Do you ever wonder if robotics has transformed the work of the elves in Santa’s workshop? Or if drones will soon be more likely to deliver holiday gifts than Dasher, Dancer, et al.? No matter what impact technologies are having on the North Pole, they’re clearly integral to healthcare. Telehealth, cloud computing and virtual reality are just a few of the ones you’ll want to make sure are on your holiday wish list. Happy Holidays!
- Seeing value in telehealth. With an eye toward lowering costs, improving outcomes and increasing overall value, a growing number of U.S. health systems are signing on with telehealth providers. Other benefits include facilitating better communication between caregivers and specialists, reducing the burden on emergency rooms and improving patient access to care. Seems like the sky could be the limit as both consumers and providers continue to embrace telehealth.
- Room to improve. Most mHealth apps still have a ways to go when it comes to effectively managing chronic conditions such as diabetes, hypertension, arthritis and depression. A new JAMA study shows that few offer functionality such as guidance based on user-entered data or rewards for behavior changes. For starters, researchers recommend involving both clinicians and patients more closely in developing app usability ratings.
- Ageless benefits. Americans aged 80 and older who use cellphones, PCs, video streaming services and other technology appear to be healthier and happier than their less tech-savvy counterparts. Not surprisingly, being able to connect with family and friends increases satisfaction and decreases loneliness. But interestingly, the study also showed that using technology to learn new information was linked to better physical health and fewer functional limitations.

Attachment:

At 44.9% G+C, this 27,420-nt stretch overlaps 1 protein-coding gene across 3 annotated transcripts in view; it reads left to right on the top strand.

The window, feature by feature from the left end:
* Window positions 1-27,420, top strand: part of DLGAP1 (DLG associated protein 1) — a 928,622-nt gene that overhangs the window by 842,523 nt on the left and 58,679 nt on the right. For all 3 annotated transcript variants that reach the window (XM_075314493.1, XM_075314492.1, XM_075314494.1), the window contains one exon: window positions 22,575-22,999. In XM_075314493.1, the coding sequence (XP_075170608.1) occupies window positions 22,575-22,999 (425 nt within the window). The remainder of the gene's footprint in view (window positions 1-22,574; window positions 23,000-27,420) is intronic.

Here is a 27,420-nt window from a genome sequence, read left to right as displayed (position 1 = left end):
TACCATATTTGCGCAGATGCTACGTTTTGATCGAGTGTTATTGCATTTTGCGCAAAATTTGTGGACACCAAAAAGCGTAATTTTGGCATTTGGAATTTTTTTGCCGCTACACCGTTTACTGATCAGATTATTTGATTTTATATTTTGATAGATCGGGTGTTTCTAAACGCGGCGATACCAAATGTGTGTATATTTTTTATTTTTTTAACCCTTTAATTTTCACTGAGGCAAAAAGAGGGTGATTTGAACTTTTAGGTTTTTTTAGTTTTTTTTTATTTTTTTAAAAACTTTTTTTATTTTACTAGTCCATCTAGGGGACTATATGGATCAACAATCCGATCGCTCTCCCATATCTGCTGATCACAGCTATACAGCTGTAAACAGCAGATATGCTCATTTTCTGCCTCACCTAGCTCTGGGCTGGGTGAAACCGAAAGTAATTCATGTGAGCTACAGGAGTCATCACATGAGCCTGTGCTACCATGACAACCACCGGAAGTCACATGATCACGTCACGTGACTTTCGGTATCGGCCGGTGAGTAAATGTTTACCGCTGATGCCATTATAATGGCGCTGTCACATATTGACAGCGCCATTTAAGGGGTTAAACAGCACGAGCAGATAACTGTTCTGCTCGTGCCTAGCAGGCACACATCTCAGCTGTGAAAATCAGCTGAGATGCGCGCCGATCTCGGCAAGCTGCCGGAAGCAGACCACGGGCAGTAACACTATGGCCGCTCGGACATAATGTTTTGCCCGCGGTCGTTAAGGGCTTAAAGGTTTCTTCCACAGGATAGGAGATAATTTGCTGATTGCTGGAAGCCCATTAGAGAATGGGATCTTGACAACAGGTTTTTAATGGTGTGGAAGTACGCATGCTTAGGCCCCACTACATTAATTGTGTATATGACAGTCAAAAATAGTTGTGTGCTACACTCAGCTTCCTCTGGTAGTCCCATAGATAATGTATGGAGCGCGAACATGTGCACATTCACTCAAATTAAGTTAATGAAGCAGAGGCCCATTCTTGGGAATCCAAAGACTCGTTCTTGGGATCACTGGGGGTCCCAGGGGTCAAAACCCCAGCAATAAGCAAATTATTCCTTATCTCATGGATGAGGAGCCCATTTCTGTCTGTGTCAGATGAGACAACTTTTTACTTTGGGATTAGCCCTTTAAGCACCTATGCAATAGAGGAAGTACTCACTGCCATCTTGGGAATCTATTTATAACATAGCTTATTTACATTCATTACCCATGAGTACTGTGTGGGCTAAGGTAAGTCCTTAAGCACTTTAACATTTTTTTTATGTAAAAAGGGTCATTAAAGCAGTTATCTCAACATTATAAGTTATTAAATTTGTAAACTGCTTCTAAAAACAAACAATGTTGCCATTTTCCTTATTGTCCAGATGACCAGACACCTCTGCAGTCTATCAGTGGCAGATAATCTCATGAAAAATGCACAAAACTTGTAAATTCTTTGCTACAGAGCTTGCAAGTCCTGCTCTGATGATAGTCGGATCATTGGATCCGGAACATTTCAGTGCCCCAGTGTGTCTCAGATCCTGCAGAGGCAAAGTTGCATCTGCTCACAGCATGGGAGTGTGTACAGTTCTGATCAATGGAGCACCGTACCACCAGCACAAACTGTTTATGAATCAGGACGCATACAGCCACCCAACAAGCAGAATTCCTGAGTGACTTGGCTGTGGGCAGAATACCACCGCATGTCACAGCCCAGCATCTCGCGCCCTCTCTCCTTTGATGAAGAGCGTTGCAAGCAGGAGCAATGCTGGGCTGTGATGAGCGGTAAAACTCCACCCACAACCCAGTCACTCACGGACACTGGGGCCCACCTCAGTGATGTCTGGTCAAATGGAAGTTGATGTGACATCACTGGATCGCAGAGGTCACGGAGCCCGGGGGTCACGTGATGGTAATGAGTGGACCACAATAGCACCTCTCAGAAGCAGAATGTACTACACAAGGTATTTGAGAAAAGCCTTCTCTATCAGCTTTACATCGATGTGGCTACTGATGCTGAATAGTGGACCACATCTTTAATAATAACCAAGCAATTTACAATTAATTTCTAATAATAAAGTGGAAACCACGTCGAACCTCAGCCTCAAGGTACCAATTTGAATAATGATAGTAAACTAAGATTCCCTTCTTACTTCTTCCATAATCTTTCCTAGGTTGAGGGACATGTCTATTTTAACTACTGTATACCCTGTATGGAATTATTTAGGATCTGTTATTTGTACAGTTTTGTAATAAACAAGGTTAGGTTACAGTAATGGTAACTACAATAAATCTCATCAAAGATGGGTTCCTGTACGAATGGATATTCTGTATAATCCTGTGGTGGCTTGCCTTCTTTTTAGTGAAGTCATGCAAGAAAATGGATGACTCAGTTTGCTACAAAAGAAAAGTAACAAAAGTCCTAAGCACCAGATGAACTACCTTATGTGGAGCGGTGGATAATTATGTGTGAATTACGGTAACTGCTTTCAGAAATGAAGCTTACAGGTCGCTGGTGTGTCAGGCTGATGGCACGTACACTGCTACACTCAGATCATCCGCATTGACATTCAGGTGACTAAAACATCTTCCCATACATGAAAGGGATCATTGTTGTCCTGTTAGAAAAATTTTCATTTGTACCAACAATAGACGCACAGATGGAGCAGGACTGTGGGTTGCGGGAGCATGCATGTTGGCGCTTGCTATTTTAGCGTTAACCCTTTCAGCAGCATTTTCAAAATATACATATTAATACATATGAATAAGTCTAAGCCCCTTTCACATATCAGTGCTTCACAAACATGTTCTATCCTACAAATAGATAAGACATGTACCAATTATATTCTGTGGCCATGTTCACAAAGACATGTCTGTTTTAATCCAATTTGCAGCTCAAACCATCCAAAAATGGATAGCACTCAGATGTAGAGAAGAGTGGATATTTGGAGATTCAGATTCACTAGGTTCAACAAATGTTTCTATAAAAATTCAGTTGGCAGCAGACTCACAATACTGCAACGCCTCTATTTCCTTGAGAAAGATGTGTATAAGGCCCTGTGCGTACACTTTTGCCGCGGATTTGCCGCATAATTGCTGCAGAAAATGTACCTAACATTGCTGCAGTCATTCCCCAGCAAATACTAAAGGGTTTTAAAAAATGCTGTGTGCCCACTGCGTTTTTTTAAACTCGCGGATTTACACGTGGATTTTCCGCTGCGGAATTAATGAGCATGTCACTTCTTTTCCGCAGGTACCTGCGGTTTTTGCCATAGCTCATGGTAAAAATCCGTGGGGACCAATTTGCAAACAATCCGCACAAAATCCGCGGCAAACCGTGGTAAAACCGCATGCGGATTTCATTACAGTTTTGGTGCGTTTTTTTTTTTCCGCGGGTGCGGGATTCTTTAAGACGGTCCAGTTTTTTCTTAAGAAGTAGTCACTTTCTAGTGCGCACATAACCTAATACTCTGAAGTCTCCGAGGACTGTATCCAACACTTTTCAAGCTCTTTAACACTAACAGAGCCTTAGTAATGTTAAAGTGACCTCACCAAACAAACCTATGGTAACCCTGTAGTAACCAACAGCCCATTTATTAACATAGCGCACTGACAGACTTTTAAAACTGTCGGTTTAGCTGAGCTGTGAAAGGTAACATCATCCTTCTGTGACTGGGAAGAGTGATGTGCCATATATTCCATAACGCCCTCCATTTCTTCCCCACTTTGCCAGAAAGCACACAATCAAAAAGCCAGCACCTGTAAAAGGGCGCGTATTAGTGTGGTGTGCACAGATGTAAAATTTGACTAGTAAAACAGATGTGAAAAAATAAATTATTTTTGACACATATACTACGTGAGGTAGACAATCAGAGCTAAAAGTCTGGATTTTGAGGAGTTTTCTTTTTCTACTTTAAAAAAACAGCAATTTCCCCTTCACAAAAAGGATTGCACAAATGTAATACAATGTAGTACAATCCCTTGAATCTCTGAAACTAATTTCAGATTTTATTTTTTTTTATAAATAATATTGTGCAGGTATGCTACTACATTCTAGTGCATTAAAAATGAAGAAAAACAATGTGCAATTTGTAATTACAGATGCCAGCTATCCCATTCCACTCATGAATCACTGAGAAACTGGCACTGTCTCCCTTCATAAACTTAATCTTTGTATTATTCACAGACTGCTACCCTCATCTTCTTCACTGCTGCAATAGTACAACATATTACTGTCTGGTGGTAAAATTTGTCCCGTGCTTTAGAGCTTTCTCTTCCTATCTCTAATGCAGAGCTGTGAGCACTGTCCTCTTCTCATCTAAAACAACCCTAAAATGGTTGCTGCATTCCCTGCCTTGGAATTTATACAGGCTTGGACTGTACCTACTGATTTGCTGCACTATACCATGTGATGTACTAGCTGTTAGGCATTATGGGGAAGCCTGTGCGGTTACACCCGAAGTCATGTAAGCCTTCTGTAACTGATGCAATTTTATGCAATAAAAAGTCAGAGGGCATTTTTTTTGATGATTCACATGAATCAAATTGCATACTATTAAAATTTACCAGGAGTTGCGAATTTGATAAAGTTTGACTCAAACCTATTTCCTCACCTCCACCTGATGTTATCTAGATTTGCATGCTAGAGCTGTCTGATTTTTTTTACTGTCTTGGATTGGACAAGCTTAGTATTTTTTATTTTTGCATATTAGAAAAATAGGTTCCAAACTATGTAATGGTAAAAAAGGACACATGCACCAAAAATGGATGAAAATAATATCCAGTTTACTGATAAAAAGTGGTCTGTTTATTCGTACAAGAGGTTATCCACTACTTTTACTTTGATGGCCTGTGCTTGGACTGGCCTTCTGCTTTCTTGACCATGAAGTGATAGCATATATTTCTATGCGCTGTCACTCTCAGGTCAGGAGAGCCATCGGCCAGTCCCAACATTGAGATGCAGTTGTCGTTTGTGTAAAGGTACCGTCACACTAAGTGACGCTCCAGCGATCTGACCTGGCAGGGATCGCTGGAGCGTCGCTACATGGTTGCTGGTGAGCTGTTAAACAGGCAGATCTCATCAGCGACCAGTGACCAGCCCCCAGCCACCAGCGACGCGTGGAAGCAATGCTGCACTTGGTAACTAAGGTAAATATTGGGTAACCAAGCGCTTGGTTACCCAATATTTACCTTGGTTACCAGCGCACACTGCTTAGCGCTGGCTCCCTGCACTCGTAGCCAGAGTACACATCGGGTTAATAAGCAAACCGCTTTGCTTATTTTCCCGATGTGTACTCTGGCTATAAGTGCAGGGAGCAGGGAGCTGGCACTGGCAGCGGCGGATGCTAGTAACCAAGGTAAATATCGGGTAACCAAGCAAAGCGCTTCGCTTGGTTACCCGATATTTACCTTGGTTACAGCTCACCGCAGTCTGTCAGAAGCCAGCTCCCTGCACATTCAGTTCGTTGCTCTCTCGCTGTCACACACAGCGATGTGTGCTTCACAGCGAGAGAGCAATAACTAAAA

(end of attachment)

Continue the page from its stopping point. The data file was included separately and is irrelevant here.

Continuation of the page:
- VR Rx. If all goes as Cedars-Sinai’s director of health services research hopes, doctors soon may be able to prescribe virtual reality (VR) sessions instead of medication to alleviate pain. His research focuses on using VR for inpatient pain management to reduce narcotic use, decrease hospital length of stay and improve patient satisfaction. Other researchers also see plenty of potential applications for VR, from alleviating anxiety in pediatric patients to stress management to mobility training for stroke and spinal cord injury patients. Clearly, there’s a lot more to VR than fun and games.
- Sunny cloud forecast. Healthcare cloud computing has tripled since 2014 as the strategic benefits have begun to overshadow previous security concerns. The HIMSS Analytics 2016 Cloud Survey reports that healthcare organizations increasingly choose the cloud for back-office applications, backup and disaster recovery, revenue cycle management, and patient engagement. The challenge is no longer whether to deploy a cloud solution but how to build a scalable, future-proof network infrastructure to support it.